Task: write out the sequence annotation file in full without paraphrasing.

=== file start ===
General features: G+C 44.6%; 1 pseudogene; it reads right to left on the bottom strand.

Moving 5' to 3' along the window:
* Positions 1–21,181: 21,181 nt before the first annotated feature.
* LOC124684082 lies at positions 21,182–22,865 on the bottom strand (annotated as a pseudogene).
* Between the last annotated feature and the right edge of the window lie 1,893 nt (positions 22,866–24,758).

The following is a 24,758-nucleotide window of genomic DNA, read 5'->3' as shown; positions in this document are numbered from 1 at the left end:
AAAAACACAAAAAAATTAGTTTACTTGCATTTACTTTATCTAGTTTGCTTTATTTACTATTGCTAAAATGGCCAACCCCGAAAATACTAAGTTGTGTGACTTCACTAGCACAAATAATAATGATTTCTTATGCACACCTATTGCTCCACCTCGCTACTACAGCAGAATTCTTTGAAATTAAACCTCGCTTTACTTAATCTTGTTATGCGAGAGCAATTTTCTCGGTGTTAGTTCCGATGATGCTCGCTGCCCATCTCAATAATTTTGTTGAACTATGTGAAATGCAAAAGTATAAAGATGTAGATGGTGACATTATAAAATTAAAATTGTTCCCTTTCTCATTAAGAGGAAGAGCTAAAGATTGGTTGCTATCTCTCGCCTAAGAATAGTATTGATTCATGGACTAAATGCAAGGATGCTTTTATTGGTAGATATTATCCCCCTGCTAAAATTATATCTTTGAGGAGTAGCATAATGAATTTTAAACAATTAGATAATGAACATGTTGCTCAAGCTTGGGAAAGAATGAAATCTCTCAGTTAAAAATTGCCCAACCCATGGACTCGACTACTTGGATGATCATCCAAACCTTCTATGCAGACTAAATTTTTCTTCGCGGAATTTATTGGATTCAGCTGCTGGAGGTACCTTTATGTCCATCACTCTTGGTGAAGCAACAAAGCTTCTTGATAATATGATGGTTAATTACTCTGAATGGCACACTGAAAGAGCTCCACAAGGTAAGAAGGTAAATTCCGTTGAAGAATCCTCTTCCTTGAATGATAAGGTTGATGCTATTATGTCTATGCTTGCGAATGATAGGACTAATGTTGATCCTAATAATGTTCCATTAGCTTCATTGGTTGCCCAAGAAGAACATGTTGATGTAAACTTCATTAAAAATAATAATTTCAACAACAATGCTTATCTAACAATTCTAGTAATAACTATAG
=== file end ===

General features: G+C 44.6%; 1 pseudogene; it reads right to left on the bottom strand.

Moving 5' to 3' along the window:
* Positions 1–21,181: 21,181 nt before the first annotated feature.
* LOC124684082 lies at positions 21,182–22,865 on the bottom strand (annotated as a pseudogene).
* Between the last annotated feature and the right edge of the window lie 1,893 nt (positions 22,866–24,758).

The following is a 24,758-nucleotide window of genomic DNA, read 5'->3' as shown; positions in this document are numbered from 1 at the left end:
AAAAACACAAAAAAATTAGTTTACTTGCATTTACTTTATCTAGTTTGCTTTATTTACTATTGCTAAAATGGCCAACCCCGAAAATACTAAGTTGTGTGACTTCACTAGCACAAATAATAATGATTTCTTATGCACACCTATTGCTCCACCTCGCTACTACAGCAGAATTCTTTGAAATTAAACCTCGCTTTACTTAATCTTGTTATGCGAGAGCAATTTTCTCGGTGTTAGTTCCGATGATGCTCGCTGCCCATCTCAATAATTTTGTTGAACTATGTGAAATGCAAAAGTATAAAGATGTAGATGGTGACATTATAAAATTAAAATTGTTCCCTTTCTCATTAAGAGGAAGAGCTAAAGATTGGTTGCTATCTCTCGCCTAAGAATAGTATTGATTCATGGACTAAATGCAAGGATGCTTTTATTGGTAGATATTATCCCCCTGCTAAAATTATATCTTTGAGGAGTAGCATAATGAATTTTAAACAATTAGATAATGAACATGTTGCTCAAGCTTGGGAAAGAATGAAATCTCTCAGTTAAAAATTGCCCAACCCATGGACTCGACTACTTGGATGATCATCCAAACCTTCTATGCAGACTAAATTTTTCTTCGCGGAATTTATTGGATTCAGCTGCTGGAGGTACCTTTATGTCCATCACTCTTGGTGAAGCAACAAAGCTTCTTGATAATATGATGGTTAATTACTCTGAATGGCACACTGAAAGAGCTCCACAAGGTAAGAAGGTAAATTCCGTTGAAGAATCCTCTTCCTTGAATGATAAGGTTGATGCTATTATGTCTATGCTTGCGAATGATAGGACTAATGTTGATCCTAATAATGTTCCATTAGCTTCATTGGTTGCCCAAGAAGAACATGTTGATGTAAACTTCATTAAAAATAATAATTTCAACAACAATGCTTATCTAACAATTCTAGTAATAACTATAG